W3C home > Mailing lists > Public > public-ldp@w3.org > April 2015

getting more data into PDF

From: Larry Masinter <masinter@adobe.com>
Date: Tue, 14 Apr 2015 00:02:12 +0000
To: Sandro Hawke <sandro@w3.org>, "public-ldp@w3.org" <public-ldp@w3.org>
Message-ID: <F28E439F-C80E-44F4-8D3C-955B635607FF@adobe.com>
On April 11, 2015 5:30:53 PM EDT, Larry Masinter <masinter@adobe.com> wrote:


>>I’d like to discuss some ideas around how to get more data, linked
>>data, into PDF (and perhaps video and images), and real publication
>>workflows, so that file format isn’t a barrier to open data. 
>>
>>I hope to have a demo or at least some examples to show.


On 4/12/15, 6:39 AM, "Sandro Hawke" <sandro@w3.org> wrote:

>
>It took me a minute to understand you meant you want to discuss this at the open meeting, not that you want to discuss this on this mailing list, ... and I'm the one who phrased the text saying to send presentation proposals here.  Heh.
>
>It's hard for me to come up with a workflow for this, so I'll be interested in what you have to say. ...


How to put Data into PDF

There are lots of places to put data or links to it, in a PDF.  I’m exploring multiple options which could be combined:


* XMP: the document metadata (triples whose subject is “this document”) and XMP provides a standard place for title, author, dublin core.
There’s support for XMP in many tools, although we should qualify which ones are good for “open data”.

* annotations: dPDF supports “annotations” where you can annotate text with markup, but there are many kinds of annotation and we could make one “data” or “link to data” where the body of the annotation is some compact representation. The workflow is like that of RDF/a, isn’t it?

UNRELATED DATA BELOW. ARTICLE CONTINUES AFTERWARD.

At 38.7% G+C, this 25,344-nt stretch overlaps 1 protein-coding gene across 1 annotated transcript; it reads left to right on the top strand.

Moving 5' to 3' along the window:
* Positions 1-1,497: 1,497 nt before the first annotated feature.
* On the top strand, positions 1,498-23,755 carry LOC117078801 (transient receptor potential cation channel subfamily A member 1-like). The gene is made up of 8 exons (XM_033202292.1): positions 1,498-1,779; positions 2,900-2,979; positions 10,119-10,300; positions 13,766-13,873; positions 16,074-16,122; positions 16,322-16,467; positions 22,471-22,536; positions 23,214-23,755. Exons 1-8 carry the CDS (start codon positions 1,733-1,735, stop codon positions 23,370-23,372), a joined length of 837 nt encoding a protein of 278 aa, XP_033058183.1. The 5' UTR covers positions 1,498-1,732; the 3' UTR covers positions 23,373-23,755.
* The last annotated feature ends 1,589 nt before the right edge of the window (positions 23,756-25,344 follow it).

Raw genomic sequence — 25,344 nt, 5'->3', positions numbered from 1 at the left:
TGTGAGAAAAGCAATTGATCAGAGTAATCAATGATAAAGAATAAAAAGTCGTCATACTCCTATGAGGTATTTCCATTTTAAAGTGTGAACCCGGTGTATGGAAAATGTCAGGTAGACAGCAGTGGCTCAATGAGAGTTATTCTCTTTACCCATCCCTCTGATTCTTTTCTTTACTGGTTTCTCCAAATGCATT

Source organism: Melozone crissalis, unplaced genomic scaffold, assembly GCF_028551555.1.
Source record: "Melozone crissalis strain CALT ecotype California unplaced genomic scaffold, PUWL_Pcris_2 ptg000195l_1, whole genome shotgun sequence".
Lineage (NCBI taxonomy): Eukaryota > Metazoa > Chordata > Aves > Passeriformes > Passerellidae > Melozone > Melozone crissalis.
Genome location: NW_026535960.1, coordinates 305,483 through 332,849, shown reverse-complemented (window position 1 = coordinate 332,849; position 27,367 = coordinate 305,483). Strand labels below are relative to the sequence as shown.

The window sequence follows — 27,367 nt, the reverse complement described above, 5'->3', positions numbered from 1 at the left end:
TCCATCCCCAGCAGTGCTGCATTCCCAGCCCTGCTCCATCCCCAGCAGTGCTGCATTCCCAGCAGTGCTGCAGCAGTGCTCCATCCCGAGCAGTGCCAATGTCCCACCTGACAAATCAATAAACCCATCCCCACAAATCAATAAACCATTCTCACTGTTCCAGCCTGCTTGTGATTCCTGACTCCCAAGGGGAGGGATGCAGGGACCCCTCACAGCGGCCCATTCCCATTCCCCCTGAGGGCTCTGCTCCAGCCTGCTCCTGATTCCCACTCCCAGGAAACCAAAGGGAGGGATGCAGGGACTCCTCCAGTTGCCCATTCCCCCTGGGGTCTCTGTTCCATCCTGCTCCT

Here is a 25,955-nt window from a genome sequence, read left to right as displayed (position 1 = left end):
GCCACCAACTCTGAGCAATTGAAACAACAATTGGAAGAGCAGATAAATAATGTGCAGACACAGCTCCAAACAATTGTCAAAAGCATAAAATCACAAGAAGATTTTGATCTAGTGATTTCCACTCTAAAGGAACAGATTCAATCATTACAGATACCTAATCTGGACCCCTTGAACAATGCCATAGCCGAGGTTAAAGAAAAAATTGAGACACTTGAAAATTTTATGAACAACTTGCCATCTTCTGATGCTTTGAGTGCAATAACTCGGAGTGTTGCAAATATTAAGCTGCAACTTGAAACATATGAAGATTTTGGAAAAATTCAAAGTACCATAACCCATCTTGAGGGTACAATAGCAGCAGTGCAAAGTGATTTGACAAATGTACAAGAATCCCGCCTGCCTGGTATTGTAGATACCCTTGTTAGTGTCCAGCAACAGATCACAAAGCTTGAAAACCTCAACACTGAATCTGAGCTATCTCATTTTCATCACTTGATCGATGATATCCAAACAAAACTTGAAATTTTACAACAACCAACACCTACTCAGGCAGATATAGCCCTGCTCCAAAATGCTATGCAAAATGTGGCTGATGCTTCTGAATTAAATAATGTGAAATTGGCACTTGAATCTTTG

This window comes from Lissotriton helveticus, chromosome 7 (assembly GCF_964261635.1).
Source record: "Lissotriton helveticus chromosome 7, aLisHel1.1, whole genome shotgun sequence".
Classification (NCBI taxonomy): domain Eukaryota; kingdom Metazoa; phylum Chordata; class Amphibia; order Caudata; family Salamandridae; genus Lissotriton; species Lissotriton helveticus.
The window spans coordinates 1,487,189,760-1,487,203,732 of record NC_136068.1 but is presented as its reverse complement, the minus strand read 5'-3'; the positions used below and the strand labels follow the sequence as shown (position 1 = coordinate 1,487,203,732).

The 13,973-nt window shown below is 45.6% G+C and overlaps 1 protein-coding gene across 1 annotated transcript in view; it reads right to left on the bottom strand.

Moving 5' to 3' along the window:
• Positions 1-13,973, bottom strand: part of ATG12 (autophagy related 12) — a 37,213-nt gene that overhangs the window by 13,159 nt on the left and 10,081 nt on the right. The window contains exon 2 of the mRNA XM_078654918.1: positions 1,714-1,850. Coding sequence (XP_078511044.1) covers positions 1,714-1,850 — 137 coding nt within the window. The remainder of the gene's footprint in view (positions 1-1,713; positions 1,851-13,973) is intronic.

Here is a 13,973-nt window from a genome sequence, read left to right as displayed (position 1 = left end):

* form-data: PDF supports forms and form-fields which can be filled with data. This could translate to a set of assertions based on form-data.

* role maps: PDF at the lowest level has ‘role maps’ where elements as strings can be given ‘role’ labels. It’s likely that this level of annotation needs to be captured at the time of initial document generation.

* document structure: PDF supports document structure (section bookmarks basically)

* file attachment: PDF/A-3 adds support for file attachments. Attach associated data (in a compact form). The resulting document/data package can be published, signed, authenticated, backed-up as a package.  Re-injecting the data into a document could be done by a little open source utility.

* Manifest in XMP: Perhaps we could generalize the notion of data-bearing-presentation-form to video and images, leveraging the fact there are common metadata standards (including XMP). The metadata could contain a “data manifest”, metadata of the form “This document describes results based on data <url-of-data> interpreted as <description of data format>”. This might then form a unifying API for data extraction for many kinds of media.


* In XMP blob: not so pretty but you could add data in the XMP itself, there are some prior XMP applications which did this



Current attempts to deal with PDF have all focused on ‘scraping’ data out of a representation where data retention hasn’t been a requirement. Just as with RDF/a and HTML, the publisher has to do some more work to retain and/or reinject data in the publication process to actually meet the requirements.

Getting data out of PDF:

Now that all the major browsers have their own PDF readers, getting updates to the viewing experience for annotations, attachments requires broader attention, but that seems like one of the consequences of open standards.

But it seems like there are sufficient libraries for XMP and PDF that the open source tools for RDF/a might be enhanced to deal with PDFs with data, too. Which ones, what functions, would be an interesting discussion.






Received on Tuesday, 14 April 2015 00:02:40 UTC

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